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Born in Hamburg to parents of Turkish ethnicity, Fatih Akın’s works have always been a self exploration wavering between German and Turkish culture, expressing their stark differences but also their similarities on a human level. From hilarious films like Soul Kitchen to his more serious works like Gegen Die Wand, Akin’s films always carry the burden of their characters that seem to be stuck between two worlds, trying to find their place. We took a look at this film director’s best pieces of work on the big screen.
The film that propelled Akin to stardom in Germany, In July revolves around the character of Daniel (Moritz Bleibtreu) who has decided to drive all the way to Istanbul to find Melek (İdil Üner), who he believes is the love of his life. On his journey in his roommate’s rusty old car, he picks up a hitchhiker Juli (Christiane Paul) and the adventure unfolds as they drive through South-Eastern Europe.
Cahit (Birol Ünel) has given up on life after the death of his wife, living an existence fueled by drugs and alcohol. After driving his car into a wall, he is taken to the hospital where he meets Sibel (Sibel Kekilli), another miserable soul who is trying to escape her family’s extremely traditional restrictions. She asks Cahit to marry her so she can escape, guaranteeing that they will live as roommates with independent lives. However, as their emotions toward each other change, a very complicated love story ensues.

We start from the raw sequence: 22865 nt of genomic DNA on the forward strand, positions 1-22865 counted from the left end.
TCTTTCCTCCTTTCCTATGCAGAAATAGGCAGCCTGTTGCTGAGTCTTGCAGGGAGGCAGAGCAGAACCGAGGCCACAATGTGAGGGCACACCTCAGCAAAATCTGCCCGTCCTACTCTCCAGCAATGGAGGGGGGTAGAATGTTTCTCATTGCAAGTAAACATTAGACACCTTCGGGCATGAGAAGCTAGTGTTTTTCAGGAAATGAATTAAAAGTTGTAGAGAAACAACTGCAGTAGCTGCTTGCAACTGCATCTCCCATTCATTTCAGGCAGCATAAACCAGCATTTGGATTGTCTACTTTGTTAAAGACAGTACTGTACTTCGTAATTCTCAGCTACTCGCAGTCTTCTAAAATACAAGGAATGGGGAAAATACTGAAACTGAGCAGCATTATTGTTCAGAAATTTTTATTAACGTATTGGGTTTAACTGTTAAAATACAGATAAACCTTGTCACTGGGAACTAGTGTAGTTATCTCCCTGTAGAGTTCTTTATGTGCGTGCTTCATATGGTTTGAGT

Ali Aksu (Tuncel Kurtiz) decides to take care of Yeter (Nursel Köse) a Turkish prostitute, by letting her move into his apartment in Germany. When Yeter dies accidentally in an altercation with Ali, his son Nejat (Baki Davrak) goes to find her daughter Ayten (Nurgül Yeşilçay) in Istanbul. Two intense narratives begin to unfold with Nejat departing on his search and Ayten fleeing to Germany, due to her political activism and falling in love.
Zinos (Adam Bousdoukos) is having a hard time when the girl he loves moves to China, and his brother Ilas (Moritz Bleibtreu) manages to get involved with the mob under a blanket of debt. He decides to re-open the Soul Kitchen diner with a hotshot chef who is known for his unstable antics, and things begin to change quite quickly.
One of Faith Akin’s best documentaries, Crossing The Bridge explores the diverse music scene of Istanbul from rap to experimental music, street music to the legends of classic Turkish music that are Orhan Gencebay and Sezen Aksu.
Fatih Akın’s latest film is based on the novel Why We Took The Car, a dark-humoured coming-of-age story from bestselling German author, Wolfgang Herndorf. Fourteen-year old Maik is a rich kid from Berlin with an alcoholic mother whose new classmate and friend Tschick, a Russian-German, arrives at his door with a stolen car. The two boys end up going on a life-changing trip through Germany.